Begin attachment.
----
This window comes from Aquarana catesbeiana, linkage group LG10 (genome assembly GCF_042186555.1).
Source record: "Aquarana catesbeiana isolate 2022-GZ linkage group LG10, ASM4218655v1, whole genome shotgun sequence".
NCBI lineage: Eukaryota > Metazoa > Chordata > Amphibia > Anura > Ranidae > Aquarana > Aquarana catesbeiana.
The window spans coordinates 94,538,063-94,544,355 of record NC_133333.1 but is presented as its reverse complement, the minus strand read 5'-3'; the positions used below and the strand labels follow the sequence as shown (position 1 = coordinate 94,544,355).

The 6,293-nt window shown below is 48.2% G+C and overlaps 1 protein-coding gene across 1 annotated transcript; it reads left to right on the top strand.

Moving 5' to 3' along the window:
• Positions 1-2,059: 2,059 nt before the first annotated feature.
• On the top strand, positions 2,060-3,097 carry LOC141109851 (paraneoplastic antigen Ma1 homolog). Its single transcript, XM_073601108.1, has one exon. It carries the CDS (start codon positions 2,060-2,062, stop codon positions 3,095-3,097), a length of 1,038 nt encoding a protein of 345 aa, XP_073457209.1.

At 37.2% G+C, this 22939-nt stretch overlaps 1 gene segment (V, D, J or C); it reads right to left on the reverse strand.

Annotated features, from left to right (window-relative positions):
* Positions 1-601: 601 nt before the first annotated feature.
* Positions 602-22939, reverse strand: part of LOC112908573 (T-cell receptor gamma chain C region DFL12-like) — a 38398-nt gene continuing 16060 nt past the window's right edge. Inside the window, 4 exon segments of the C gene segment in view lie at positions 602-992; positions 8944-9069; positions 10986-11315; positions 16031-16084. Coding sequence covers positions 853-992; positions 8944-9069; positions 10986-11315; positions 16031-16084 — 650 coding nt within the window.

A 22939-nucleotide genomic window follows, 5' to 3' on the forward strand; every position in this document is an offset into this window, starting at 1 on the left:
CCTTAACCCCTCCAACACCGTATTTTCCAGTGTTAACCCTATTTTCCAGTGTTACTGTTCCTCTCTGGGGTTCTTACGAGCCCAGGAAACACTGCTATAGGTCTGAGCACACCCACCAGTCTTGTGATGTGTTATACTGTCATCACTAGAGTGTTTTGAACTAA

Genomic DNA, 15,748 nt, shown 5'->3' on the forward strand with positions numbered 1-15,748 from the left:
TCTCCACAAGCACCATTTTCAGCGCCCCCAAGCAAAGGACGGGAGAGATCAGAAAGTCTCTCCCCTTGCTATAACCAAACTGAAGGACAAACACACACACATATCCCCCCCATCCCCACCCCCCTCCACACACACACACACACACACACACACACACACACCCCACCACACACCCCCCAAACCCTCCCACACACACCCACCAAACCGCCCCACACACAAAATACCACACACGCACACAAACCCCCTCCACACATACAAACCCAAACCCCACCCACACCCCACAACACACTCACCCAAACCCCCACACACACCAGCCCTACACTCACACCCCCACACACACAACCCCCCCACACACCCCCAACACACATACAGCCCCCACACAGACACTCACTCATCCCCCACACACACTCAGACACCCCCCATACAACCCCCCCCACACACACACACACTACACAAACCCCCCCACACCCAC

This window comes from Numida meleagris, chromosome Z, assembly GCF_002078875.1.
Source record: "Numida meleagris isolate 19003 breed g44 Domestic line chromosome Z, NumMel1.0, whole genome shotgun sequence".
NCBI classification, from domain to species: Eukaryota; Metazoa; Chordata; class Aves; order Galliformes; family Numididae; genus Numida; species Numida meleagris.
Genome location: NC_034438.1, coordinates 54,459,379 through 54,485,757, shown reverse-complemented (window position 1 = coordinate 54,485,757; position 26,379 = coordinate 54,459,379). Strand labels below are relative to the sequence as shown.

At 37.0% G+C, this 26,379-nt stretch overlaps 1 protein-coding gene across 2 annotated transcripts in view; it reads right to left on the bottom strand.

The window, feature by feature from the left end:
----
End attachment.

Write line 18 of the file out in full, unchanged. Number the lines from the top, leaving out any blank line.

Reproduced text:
Source record: "Numida meleagris isolate 19003 breed g44 Domestic line chromosome Z, NumMel1.0, whole genome shotgun sequence".